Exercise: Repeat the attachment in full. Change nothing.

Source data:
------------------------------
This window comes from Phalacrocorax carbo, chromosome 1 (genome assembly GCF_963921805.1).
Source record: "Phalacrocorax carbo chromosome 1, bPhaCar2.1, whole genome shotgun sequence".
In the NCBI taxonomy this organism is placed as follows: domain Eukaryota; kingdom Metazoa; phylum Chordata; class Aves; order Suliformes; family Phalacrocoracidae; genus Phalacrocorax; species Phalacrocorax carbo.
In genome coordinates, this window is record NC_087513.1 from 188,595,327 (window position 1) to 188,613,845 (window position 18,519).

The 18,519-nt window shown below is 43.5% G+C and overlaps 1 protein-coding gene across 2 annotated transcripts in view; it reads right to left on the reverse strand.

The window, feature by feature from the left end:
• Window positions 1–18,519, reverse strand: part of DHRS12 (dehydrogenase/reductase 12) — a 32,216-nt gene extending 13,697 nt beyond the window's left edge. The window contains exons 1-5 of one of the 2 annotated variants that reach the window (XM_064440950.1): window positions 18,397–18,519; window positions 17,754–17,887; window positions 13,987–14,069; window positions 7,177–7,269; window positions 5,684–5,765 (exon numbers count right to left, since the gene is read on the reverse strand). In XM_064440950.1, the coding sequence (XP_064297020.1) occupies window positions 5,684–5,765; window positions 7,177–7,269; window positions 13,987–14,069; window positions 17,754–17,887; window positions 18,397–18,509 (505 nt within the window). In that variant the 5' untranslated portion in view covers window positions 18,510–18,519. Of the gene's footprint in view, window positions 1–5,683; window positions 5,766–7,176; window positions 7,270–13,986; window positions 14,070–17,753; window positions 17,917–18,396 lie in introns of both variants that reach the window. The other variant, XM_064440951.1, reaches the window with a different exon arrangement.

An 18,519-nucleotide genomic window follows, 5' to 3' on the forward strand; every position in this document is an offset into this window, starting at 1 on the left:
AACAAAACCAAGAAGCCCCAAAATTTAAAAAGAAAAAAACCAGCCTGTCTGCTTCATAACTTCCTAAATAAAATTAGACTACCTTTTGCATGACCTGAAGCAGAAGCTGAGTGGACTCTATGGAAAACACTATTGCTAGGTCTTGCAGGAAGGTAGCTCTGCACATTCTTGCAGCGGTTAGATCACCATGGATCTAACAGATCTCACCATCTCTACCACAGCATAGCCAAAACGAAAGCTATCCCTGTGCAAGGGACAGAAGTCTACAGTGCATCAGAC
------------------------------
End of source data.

This window comes from Phalacrocorax carbo, chromosome 1 (genome assembly GCF_963921805.1).
Source record: "Phalacrocorax carbo chromosome 1, bPhaCar2.1, whole genome shotgun sequence".
In the NCBI taxonomy this organism is placed as follows: domain Eukaryota; kingdom Metazoa; phylum Chordata; class Aves; order Suliformes; family Phalacrocoracidae; genus Phalacrocorax; species Phalacrocorax carbo.
In genome coordinates, this window is record NC_087513.1 from 188,595,327 (window position 1) to 188,613,845 (window position 18,519).

The 18,519-nt window shown below is 43.5% G+C and overlaps 1 protein-coding gene across 2 annotated transcripts in view; it reads right to left on the reverse strand.

The window, feature by feature from the left end:
• Window positions 1–18,519, reverse strand: part of DHRS12 (dehydrogenase/reductase 12) — a 32,216-nt gene extending 13,697 nt beyond the window's left edge. The window contains exons 1-5 of one of the 2 annotated variants that reach the window (XM_064440950.1): window positions 18,397–18,519; window positions 17,754–17,887; window positions 13,987–14,069; window positions 7,177–7,269; window positions 5,684–5,765 (exon numbers count right to left, since the gene is read on the reverse strand). In XM_064440950.1, the coding sequence (XP_064297020.1) occupies window positions 5,684–5,765; window positions 7,177–7,269; window positions 13,987–14,069; window positions 17,754–17,887; window positions 18,397–18,509 (505 nt within the window). In that variant the 5' untranslated portion in view covers window positions 18,510–18,519. Of the gene's footprint in view, window positions 1–5,683; window positions 5,766–7,176; window positions 7,270–13,986; window positions 14,070–17,753; window positions 17,917–18,396 lie in introns of both variants that reach the window. The other variant, XM_064440951.1, reaches the window with a different exon arrangement.

An 18,519-nucleotide genomic window follows, 5' to 3' on the forward strand; every position in this document is an offset into this window, starting at 1 on the left:
AACAAAACCAAGAAGCCCCAAAATTTAAAAAGAAAAAAACCAGCCTGTCTGCTTCATAACTTCCTAAATAAAATTAGACTACCTTTTGCATGACCTGAAGCAGAAGCTGAGTGGACTCTATGGAAAACACTATTGCTAGGTCTTGCAGGAAGGTAGCTCTGCACATTCTTGCAGCGGTTAGATCACCATGGATCTAACAGATCTCACCATCTCTACCACAGCATAGCCAAAACGAAAGCTATCCCTGTGCAAGGGACAGAAGTCTACAGTGCATCAGAC